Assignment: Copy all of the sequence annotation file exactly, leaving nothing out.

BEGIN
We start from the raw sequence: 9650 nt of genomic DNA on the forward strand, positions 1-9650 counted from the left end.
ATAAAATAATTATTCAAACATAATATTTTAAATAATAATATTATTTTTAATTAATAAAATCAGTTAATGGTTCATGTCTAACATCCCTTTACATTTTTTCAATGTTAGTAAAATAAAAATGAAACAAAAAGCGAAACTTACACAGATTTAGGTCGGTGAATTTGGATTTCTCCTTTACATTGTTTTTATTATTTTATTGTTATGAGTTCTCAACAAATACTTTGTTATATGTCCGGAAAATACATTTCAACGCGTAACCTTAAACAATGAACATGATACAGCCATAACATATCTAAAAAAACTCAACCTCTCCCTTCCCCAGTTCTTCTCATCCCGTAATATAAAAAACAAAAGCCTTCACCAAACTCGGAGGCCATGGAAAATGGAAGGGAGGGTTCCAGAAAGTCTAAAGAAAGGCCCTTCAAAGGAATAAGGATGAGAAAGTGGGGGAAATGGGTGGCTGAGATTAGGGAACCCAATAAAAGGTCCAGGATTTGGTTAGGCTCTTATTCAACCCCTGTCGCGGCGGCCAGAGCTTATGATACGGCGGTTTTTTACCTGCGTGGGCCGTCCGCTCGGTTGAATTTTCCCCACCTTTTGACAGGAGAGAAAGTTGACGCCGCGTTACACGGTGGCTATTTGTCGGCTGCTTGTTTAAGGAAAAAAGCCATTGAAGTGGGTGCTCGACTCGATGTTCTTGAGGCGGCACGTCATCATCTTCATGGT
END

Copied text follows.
We start from the raw sequence: 9650 nt of genomic DNA on the forward strand, positions 1-9650 counted from the left end.
ATAAAATAATTATTCAAACATAATATTTTAAATAATAATATTATTTTTAATTAATAAAATCAGTTAATGGTTCATGTCTAACATCCCTTTACATTTTTTCAATGTTAGTAAAATAAAAATGAAACAAAAAGCGAAACTTACACAGATTTAGGTCGGTGAATTTGGATTTCTCCTTTACATTGTTTTTATTATTTTATTGTTATGAGTTCTCAACAAATACTTTGTTATATGTCCGGAAAATACATTTCAACGCGTAACCTTAAACAATGAACATGATACAGCCATAACATATCTAAAAAAACTCAACCTCTCCCTTCCCCAGTTCTTCTCATCCCGTAATATAAAAAACAAAAGCCTTCACCAAACTCGGAGGCCATGGAAAATGGAAGGGAGGGTTCCAGAAAGTCTAAAGAAAGGCCCTTCAAAGGAATAAGGATGAGAAAGTGGGGGAAATGGGTGGCTGAGATTAGGGAACCCAATAAAAGGTCCAGGATTTGGTTAGGCTCTTATTCAACCCCTGTCGCGGCGGCCAGAGCTTATGATACGGCGGTTTTTTACCTGCGTGGGCCGTCCGCTCGGTTGAATTTTCCCCACCTTTTGACAGGAGAGAAAGTTGACGCCGCGTTACACGGTGGCTATTTGTCGGCTGCTTGTTTAAGGAAAAAAGCCATTGAAGTGGGTGCTCGACTCGATGTTCTTGAGGCGGCACGTCATCATCTTCATGGT